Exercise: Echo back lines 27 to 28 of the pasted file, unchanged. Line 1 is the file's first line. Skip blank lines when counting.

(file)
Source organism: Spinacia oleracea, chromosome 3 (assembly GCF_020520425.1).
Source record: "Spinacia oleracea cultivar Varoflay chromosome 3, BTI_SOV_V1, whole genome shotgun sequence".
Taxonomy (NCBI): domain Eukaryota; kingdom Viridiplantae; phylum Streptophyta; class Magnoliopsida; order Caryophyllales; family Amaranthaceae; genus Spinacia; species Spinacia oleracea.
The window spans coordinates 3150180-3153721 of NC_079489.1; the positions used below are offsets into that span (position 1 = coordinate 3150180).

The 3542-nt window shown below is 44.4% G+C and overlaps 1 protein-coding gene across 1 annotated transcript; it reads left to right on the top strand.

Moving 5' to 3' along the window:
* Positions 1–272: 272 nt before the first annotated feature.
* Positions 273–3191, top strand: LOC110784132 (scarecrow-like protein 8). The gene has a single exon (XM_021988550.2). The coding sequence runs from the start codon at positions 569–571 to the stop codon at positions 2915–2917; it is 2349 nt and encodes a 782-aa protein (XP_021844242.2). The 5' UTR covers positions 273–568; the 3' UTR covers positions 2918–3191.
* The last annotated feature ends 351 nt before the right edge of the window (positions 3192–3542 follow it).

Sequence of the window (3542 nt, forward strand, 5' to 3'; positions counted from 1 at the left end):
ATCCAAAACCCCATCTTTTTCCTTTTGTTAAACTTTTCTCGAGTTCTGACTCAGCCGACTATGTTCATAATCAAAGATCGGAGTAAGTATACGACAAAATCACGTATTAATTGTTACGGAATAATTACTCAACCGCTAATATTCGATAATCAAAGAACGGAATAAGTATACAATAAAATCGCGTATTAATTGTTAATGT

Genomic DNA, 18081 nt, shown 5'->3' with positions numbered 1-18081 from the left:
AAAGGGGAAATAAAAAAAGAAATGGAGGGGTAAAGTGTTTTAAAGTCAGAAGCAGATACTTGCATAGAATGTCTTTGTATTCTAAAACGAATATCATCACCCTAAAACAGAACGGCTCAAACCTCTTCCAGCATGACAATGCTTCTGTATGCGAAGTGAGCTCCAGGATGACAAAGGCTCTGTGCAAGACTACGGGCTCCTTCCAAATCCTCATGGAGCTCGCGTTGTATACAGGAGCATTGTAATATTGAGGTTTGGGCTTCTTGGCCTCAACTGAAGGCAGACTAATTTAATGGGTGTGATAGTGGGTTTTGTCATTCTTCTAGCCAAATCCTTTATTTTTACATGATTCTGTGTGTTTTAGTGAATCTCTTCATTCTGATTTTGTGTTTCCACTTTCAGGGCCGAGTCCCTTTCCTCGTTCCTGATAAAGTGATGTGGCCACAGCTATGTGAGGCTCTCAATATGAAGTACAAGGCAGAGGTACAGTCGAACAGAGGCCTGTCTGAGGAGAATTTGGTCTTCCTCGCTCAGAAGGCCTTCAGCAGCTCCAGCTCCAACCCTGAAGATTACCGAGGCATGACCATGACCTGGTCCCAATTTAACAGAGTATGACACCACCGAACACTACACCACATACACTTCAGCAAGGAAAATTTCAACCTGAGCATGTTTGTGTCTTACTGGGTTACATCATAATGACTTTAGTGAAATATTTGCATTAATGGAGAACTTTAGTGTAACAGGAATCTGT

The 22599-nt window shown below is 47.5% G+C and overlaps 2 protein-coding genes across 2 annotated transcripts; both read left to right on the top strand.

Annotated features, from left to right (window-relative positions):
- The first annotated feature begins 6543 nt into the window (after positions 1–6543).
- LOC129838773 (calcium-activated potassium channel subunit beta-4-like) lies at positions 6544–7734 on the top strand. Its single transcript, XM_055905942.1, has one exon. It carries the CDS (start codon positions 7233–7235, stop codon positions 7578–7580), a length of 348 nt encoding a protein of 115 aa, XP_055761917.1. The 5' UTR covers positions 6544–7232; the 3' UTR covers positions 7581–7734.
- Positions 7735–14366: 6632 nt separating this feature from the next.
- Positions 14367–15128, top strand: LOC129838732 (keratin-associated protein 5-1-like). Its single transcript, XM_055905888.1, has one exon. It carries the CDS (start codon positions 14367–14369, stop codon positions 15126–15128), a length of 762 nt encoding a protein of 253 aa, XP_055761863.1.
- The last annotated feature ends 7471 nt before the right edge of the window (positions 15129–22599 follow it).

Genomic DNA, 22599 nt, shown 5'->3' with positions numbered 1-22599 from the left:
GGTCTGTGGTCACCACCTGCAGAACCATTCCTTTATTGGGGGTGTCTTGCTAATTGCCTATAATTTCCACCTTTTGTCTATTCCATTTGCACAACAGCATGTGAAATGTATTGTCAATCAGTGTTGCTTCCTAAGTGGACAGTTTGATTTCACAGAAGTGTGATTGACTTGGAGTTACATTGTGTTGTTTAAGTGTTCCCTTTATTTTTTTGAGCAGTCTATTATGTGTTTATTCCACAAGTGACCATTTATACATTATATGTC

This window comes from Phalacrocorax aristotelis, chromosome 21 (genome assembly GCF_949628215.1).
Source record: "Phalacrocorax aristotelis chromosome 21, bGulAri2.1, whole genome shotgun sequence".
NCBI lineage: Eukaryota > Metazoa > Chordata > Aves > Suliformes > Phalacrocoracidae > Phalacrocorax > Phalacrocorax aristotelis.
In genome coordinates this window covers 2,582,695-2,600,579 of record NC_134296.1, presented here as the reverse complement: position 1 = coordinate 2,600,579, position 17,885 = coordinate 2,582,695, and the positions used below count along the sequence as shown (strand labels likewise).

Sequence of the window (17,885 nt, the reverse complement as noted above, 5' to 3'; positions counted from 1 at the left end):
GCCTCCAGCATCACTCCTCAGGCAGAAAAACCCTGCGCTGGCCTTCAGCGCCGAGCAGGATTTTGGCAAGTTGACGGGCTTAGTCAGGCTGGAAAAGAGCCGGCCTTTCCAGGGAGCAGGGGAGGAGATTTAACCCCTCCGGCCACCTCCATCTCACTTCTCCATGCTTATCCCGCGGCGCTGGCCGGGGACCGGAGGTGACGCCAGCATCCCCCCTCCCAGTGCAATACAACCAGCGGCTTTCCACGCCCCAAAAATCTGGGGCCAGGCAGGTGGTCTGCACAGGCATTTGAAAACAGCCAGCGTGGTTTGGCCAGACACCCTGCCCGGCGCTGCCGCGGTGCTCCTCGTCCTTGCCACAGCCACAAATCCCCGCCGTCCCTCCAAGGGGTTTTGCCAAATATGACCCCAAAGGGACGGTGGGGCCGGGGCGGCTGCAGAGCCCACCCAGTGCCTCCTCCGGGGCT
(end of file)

Sequence of the window (17,885 nt, the reverse complement as noted above, 5' to 3'; positions counted from 1 at the left end):
GCCTCCAGCATCACTCCTCAGGCAGAAAAACCCTGCGCTGGCCTTCAGCGCCGAGCAGGATTTTGGCAAGTTGACGGGCTTAGTCAGGCTGGAAAAGAGCCGGCCTTTCCAGGGAGCAGGGGAGGAGATTTAACCCCTCCGGCCACCTCCATCTCACTTCTCCATGCTTATCCCGCGGCGCTGGCCGGGGACCGGAGGTGACGCCAGCATCCCCCCTCCCAGTGCAATACAACCAGCGGCTTTCCACGCCCCAAAAATCTGGGGCCAGGCAGGTGGTCTGCACAGGCATTTGAAAACAGCCAGCGTGGTTTGGCCAGACACCCTGCCCGGCGCTGCCGCGGTGCTCCTCGTCCTTGCCACAGCCACAAATCCCCGCCGTCCCTCCAAGGGGTTTTGCCAAATATGACCCCAAAGGGACGGTGGGGCCGGGGCGGCTGCAGAGCCCACCCAGTGCCTCCTCCGGGGCT